MARK LEVINE - Barack Obama’s re-election offers progressives a short window of opportunity to lay out a vision for his second term which, if deftly presented, could win broader public support, especially among the millions of young, women, and Latino voters who were crucial to his victory. Here are five issues that progressives, both in the United States and abroad, should push the President to address at the start of his second term in order to meet the so-far unfulfilled hopes for a transformative change in foreign and domestic policies that accompanied his historic political ascendance.

All five have the advantage of being issues which have the increasing attention and even support of important members of the Republican establishment in the US as well political leaders abroad and global civil society, increasing the possibility of their impacting administration policies if enough pressure can be deployed from a variety of angles in support of them.

1. STOP THE DRONES. Drones have become Obama’s water boarding, only worse, and are the single biggest threat to US standing in the international community today. They have killed at least 176 children in Pakistan alone - that’s right, President Obama has killed sixteen times the number of children that Osama bin Laden killed on 9/11, including at least one American citizen. This number is a greater stain on the United States than the use of torture, secret renditions or Guantanamo. And the children represent only a small share of the many hundreds of civilians - perhaps as many as a thousand - who’ve been killed by US drones.

The President has directly supervised the programme, lauding its “surgical precision” even though a comprehensive report has revealed the number of high value al-Qaeda targets killed (the original purpose and still the primary justification for the programme) to be as low as two percent of the total killed. Moreover, the attacks have included patently illegal “double strikes” which have killed first responders who arrived to tend to the wounded only to themselves be blown to bits from the sky.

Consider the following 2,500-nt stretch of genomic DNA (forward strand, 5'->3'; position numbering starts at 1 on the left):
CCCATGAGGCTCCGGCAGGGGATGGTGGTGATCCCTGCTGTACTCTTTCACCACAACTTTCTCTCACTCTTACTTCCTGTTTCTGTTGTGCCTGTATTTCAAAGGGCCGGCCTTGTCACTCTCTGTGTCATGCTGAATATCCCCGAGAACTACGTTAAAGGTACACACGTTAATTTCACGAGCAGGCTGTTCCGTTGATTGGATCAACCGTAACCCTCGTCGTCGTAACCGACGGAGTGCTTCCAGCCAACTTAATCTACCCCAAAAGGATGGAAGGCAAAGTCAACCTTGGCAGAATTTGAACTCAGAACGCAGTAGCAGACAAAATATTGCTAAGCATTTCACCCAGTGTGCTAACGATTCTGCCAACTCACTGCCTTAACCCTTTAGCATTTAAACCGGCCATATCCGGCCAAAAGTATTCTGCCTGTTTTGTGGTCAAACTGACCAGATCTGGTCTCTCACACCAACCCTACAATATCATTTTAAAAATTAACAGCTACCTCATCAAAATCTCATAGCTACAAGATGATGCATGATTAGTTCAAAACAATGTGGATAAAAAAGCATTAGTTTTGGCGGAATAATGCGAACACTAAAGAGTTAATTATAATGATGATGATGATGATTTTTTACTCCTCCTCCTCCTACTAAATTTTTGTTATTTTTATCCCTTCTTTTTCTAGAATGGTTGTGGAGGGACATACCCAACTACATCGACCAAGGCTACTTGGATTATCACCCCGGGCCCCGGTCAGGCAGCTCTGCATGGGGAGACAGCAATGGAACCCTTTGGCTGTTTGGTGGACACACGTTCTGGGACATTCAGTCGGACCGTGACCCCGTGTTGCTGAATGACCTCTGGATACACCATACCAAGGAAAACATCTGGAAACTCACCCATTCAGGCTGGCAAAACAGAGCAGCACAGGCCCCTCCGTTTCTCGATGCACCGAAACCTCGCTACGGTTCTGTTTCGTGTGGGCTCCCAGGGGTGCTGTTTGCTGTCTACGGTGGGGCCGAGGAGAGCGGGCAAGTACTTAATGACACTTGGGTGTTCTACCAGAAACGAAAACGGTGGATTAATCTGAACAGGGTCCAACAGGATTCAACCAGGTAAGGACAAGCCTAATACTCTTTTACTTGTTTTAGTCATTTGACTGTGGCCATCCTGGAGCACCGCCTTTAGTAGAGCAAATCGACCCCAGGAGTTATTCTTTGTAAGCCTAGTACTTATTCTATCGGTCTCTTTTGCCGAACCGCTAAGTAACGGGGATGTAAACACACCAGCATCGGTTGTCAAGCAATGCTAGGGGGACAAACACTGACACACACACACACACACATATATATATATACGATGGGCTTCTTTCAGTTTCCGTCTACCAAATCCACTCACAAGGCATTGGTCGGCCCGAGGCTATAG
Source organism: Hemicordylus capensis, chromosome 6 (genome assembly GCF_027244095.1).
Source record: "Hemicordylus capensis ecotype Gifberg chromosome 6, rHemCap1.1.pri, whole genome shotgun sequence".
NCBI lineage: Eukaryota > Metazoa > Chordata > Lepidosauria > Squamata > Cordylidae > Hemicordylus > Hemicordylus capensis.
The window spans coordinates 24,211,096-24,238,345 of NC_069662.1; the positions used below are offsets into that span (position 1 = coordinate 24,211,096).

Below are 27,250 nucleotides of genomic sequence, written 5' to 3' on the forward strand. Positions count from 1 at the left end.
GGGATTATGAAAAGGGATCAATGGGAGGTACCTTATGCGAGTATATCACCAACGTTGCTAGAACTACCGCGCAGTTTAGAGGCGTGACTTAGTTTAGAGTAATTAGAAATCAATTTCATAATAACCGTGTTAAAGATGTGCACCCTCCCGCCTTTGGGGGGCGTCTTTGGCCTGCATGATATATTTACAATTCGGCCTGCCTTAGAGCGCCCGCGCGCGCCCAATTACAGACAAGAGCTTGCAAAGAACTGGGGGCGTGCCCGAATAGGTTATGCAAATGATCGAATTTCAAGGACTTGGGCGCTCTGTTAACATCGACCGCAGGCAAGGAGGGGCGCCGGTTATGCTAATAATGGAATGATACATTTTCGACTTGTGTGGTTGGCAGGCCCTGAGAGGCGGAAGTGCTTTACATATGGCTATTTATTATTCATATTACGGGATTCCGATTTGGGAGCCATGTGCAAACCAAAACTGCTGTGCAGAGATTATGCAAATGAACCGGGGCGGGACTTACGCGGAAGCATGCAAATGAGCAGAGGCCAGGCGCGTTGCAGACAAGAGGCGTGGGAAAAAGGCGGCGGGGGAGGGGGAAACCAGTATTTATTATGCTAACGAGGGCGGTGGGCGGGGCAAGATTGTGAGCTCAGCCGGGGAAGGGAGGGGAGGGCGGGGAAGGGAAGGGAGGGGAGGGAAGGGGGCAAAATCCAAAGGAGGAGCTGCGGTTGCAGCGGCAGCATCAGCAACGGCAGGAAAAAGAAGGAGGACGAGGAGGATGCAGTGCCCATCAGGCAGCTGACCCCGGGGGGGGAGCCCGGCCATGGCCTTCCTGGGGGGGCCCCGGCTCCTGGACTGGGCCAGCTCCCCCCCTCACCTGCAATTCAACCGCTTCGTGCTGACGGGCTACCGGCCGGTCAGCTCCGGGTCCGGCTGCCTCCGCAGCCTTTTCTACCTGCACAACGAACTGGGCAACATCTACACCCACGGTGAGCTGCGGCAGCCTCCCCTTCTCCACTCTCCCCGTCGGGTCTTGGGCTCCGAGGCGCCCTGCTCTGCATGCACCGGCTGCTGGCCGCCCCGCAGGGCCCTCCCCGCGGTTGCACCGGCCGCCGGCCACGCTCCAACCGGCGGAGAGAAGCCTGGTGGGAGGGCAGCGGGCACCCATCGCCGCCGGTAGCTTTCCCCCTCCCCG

Even conservatives are worried about the legal and diplomatic ramifications of the drone programme, offering a unique opportunity to create a political and policy-making consensus drastically to curtail and perhaps even end their use.

2. DEAL BOLDLY WITH CLIMATE CHANGE. Ironically, for a president who literally ran away from climate change during his first term, Obama likely owes his re-election at least in part to its worsening impact, as demonstrated by Hurricane Sandy and the last minute endorsement by NYC Mike Bloomberg specifically because of this issue. The simple fact is that if the world doesn’t drastically reduce its fossil fuel usage in the immediate future, any accomplishments Obama might achieve during his second turn will quite literally be overwhelmed by the environmental and climate catastrophes that are sure to arrive sooner rather than later.

How can the US lead the way? The President’s tilt towards domestic fossil fuel extraction, and particularly his support for fracking has rightly angered environmentalists, but these policies gives him political capital to corral key political and business constituencies around a comprehensive plan to push for a massive increase in the use of solar power, with increased subsidies for and even mandating the installation of solar systems on the tens of millions of existing and new housing and commercial structures in the southern and western United States and the upgrading of the nation’s electrical grid this would necessitate.